"You know you cannot go and live with your father, Miss Smith, and - as far as I know- there are no other relatives. So I have a suggestion to make. What would you think of staying here with me as a parlour-boarder? I could introduce you to the society in Highbury, and maybe there are.... possibilities for you."
"Possibilities? What do you mean, Mrs. Goddard?"
"Possibilities of being well settled, I mean."
"Oh, I see, Mrs. Goddard."
"What do you think of my plan? Shall I write to your father that you'll stay here as a parlour-boarder?"
"I think it will be the best for me, Mrs. Goddard. I think I will stay here."
"Good. I will write to your father, then. And now, Miss Smith, I think you'd better go on practising. We do not want Miss Nash to scold you again, do we? I know she is harsh sometimes, but I don't think she means it," Mrs. Goddard said, patting Harriet's arm. Then she left the room and Harriet turned to her notes with a deep sigh.
"Dearest Catherine and Elizabeth,
I hope both you and your family are quite well. Did you have pleasant holidays? I am sure they must have been pleasant, as you are so fond of your mother and brother.
There are some news I have to tell you. First, Mrs. Goddard has offered me to stay in her house as a parlour-boarder. I have accepted, mainly because I do not know where else I should go. And then, there are two more parlour-boarders who seem to like it very much.
Secondly, Highbury has a new vicar, Mr. Elton. He is a very handsome and agreeable gentleman, and it seems that Miss Nash has taken a fancy for him. She is talking of nothing else but Mr. Elton and never tires of it. And she actually collects his sermons and reads them to us.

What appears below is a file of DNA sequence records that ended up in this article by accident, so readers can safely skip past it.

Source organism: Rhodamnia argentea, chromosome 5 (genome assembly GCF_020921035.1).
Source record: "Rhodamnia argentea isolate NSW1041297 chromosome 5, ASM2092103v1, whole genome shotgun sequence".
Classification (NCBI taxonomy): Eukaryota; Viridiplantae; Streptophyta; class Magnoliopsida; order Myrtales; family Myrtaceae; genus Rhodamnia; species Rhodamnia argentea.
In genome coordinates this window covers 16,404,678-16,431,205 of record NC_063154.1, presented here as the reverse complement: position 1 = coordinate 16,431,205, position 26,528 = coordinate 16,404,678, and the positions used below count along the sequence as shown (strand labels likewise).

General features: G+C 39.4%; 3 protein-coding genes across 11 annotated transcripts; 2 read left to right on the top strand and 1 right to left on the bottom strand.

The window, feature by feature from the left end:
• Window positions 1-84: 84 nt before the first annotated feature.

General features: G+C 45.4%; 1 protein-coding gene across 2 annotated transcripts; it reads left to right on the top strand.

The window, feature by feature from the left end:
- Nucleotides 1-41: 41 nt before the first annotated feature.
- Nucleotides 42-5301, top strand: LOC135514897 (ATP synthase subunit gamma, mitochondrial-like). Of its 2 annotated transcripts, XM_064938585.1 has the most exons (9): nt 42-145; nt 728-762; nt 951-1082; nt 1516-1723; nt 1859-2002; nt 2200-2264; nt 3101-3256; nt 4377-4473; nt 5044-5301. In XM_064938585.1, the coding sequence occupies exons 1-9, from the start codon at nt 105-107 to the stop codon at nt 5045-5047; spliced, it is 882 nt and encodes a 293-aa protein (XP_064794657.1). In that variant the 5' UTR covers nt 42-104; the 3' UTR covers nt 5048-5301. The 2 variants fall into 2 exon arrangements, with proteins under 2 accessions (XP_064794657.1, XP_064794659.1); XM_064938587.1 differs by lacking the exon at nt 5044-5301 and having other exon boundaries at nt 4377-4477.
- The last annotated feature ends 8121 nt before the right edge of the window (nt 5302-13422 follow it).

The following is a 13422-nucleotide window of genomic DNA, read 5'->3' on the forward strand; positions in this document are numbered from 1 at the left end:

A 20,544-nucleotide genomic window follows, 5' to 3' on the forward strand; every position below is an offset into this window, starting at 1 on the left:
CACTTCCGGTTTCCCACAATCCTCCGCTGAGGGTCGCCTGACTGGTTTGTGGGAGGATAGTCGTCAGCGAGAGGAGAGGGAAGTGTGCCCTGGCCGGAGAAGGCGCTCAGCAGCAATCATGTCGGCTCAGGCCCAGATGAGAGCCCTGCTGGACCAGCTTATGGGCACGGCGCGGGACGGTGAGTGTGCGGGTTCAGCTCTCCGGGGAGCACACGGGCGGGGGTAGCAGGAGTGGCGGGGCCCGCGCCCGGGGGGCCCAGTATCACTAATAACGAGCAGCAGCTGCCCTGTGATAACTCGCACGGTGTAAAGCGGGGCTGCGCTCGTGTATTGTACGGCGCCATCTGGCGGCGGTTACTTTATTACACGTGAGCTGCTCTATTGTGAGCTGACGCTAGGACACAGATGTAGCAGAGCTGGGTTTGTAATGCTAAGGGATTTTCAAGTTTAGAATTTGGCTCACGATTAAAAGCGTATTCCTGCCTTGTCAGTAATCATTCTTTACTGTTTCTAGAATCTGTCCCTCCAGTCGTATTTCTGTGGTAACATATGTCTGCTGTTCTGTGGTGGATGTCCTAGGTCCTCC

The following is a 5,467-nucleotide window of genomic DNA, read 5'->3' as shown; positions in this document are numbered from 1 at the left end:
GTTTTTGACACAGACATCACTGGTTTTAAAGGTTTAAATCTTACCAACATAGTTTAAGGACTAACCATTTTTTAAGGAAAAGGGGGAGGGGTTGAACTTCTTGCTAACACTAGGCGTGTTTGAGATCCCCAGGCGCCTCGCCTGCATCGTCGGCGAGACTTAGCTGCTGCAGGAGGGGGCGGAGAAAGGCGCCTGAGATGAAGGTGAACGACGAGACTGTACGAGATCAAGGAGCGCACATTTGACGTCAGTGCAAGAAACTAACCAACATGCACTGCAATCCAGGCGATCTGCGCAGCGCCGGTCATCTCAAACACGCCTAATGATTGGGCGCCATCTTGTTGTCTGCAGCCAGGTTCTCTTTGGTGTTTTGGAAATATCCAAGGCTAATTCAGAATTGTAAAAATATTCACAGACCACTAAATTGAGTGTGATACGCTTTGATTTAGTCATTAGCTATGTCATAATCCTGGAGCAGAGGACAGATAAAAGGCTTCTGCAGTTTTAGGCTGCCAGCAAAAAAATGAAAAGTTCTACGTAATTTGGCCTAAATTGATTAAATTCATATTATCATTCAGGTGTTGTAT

I have spent most of my time in the school room, practising the piano. Every evening, Miss Nash wants me to play for the teachers, and you know what happens when Miss Nash looks at me in her particular way. I make a lot of mistakes, and then she calls me lazy and silly. I will be so glad to have you back here again! You always help me so much, I do not know how to thank you.
I must finish now, Mrs. Goddard is calling us to the dancing lesson. Although I like dancing, I must say it is rather boring without gentlemen. I am looking forward to seeing you. Give my regards to your mother and brother.
"Poor Harriet!" Catherine exclaimed. "I really do not understand why Miss Nash treats her the way she does. Harriet is so good-natured, she never does anything to provoke Miss Nash, but still..." She shrugged her shoulders helplessly.
"I think I know the reason for Miss Nash's behaviour," said Elizabeth. "She does not like Harriet." -
"But why not?"
"Maybe it is because Harriet is pretty, good-natured and young. Miss Nash is not. Isn't that reason enough?"
Catherine nodded hesitatingly. "You could be right, Liz. I pity Harriet. Just imagine, she has to stay with Mrs. Goddard. That means Miss Nash will always be around her. I wish I could do something for Harriet!"
Elizabeth grinned. "Perhaps we can!"
Catherine smiled. "Liz, what are you up to?" Elizabeth started laughing. "Liz!"
"I'm sorry, Cathy, I just thought...(still giggling) that it would be wonderful if Miss Nash..."
"Liz, pull yourself together and tell me! What is the matter?"
Elizabeth tried to look serious. "If Miss Nash and Mr. Elton were to marry, I wanted to say." Now Catherine laughed, too. "Oh Liz, you are... impossible! You know this will never happen!"
"Of course, Cathy, and that's why I'll tell you the other possibility of helping Harriet."
At that moment, Robert entered the room. "I'll tell you some other time, Cathy." Robert looked at his sisters curiously. "Have you been talking about me?"
"Oh Robert, why on earth do men always think that women talk about them when they are not around?", Elizabeth cried. "Well, if you weren't, why did you stop talking when I came in ? It must have been something I was not supposed to hear."
"Cathy and I were talking about mere girl things, Robert.", Elizabeth said innocently. "I did not think you were interested in those." Robert sighed. "Mere girl things, I see. If you're not willing to tell me, I will leave it for the time being." He grinned. "I will find out anyway, sooner or later. Just wait and see!" Catherine laughed. "I am sure you will, Robert."